'Well now, I call that nice,' Violet's smiling voice came to them, and Cellie turned away, blushing. 'Very nice, indeed, Cellie, you know he didn't mean to make mischief.'

'He never does, but he does anyway,' she answered, and Pippin hung his head.

'Come, young master Took,' Violet smiled, holding out her hand. 'Your mum's feeling sad, and needs you to come climb up on her lap and tell her a story.' Pip didn't need to ask why she was feeling sad. Auntie Esmeralda's new babe had never drawn breath, and all the mums and aunts were sad, lately. He didn't protest that, at twelve, he was much too big to be climbing into laps, and Celandine felt a sudden need to seek out her own mother's ample cushioning comfort.

The next day, Celandine painted a beautiful picture of a meadow dotted with flowers and a bright sun shining above. She left it on the nursery table to dry while they ate a picnic of elevenses on the grassy field in front of the Hall, and when she returned to the nursery, someone had added to her picture, a nasty fox with a bloody bird in its mouth, grinning from the grass.

Tears came to her eyes as she heard laughter from the lads. 'It's quite the improvement,' Pippin said, 'Don't you think, Cellie?'

'You... you... I hate you, Peregrin Took!' she shouted, and started forward, only to be arrested by one of the watching tweens.

'Come now, Cellie, you know such words are not allowed. You apologise to Pippin right now.'

Again, she was being told to apologise for something he'd done! It wasn't fair. 'No!' she shouted. 'It's his fault and I hate him! He should apologise first!'

'Cellie,' Meriadoc chided her, and she turned on him, furious.

'You always take his side,' she raged, and burst into tears.

'Cellie,' Merry said again, voice gentle, but she flounced away, taking herself off to the chair in the corner before anyone should order her there. She looked up to see her little friend, only to dissolve in fresh tears of grief. Someone had cleared away the cobwebs during the cleaning of the nursery this morning, and she was quite alone in her sorrow and anger this day.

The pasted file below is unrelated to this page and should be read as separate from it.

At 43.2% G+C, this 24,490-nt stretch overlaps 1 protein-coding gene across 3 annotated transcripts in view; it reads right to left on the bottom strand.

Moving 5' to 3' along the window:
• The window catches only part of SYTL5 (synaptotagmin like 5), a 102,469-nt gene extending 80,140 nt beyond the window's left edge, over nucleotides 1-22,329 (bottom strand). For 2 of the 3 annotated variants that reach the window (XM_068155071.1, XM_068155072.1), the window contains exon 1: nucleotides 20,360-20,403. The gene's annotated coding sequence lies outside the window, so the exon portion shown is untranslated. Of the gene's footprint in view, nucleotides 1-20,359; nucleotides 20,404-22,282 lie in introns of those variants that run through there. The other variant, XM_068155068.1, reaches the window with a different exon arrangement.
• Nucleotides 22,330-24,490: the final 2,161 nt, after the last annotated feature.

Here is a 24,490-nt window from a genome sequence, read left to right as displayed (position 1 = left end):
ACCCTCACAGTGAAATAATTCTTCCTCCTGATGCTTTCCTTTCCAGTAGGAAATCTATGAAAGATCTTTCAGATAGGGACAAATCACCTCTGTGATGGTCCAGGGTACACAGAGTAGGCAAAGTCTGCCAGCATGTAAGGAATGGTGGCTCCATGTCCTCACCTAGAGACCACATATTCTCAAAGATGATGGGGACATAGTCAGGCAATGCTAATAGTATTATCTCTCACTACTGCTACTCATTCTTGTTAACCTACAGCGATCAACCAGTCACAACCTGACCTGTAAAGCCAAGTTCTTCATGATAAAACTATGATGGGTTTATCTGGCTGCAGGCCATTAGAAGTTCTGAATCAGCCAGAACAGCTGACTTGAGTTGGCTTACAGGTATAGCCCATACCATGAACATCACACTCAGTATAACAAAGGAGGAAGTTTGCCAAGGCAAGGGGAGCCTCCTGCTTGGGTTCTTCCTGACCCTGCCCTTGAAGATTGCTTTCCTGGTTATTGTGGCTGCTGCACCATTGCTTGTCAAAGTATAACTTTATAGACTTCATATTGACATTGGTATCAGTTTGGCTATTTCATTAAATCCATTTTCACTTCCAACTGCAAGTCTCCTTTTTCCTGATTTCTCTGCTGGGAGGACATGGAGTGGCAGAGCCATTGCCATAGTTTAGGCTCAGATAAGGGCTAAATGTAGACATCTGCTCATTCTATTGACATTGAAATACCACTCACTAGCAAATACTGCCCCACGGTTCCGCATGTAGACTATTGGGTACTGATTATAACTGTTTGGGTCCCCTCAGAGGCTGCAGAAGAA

Cellie and Pippin exchanged apologies about an hour later, but Cellie went to the next meal with little appetite and a sorrowful countenance. She felt a little better after Doderic slipped her half of his sweet at the end of the meal.

During the free play time after the late noontide meal, Celandine followed the lads to the stables. There were half a dozen, five Brandybucks and a Took, and all similar enough in age to think of interesting games that did not include lasses. Ilberic looked behind them and saw his little sister.

'Tag-along, gag-along!' he sang, and made a choking sound. Soon all the lads were lying on the ground in various attitudes of distress, choking and gagging. Celandine stepped past them with dignity.

'I'm going to see the new kittens,' she said, chin high in the air. 'You may roll about in the dirt like pigs, if you like.' Reaching the stables, she found the little kittens sweet, but unsatisfying, and soon emerged, only to see the lads halfway across the field to the woods south of Brandy Hall that lined the bank of the great River. She had heard their voices in the stables as she was cuddling a soft kitten, and now she saw several with coils of rope over their shoulders. She was sure they had not asked permission to take the rope. They were going to get in trouble... but it looked as if it would be fun while it lasted.

She moved into the field behind them, bending down to gather wildflowers when one turned to see her, pointedly ignoring them as she began to braid her flowers into a garland. She got up to wander to the next patch of flowers, conveniently closer to the woods, and as she began to pick them, the lad turned back, satisfied, and hurried after the others. When they reached the woods, she picked up her skirts and scampered after them.

Scooting from tree to tree, she followed her cousins until they came to a little clearing.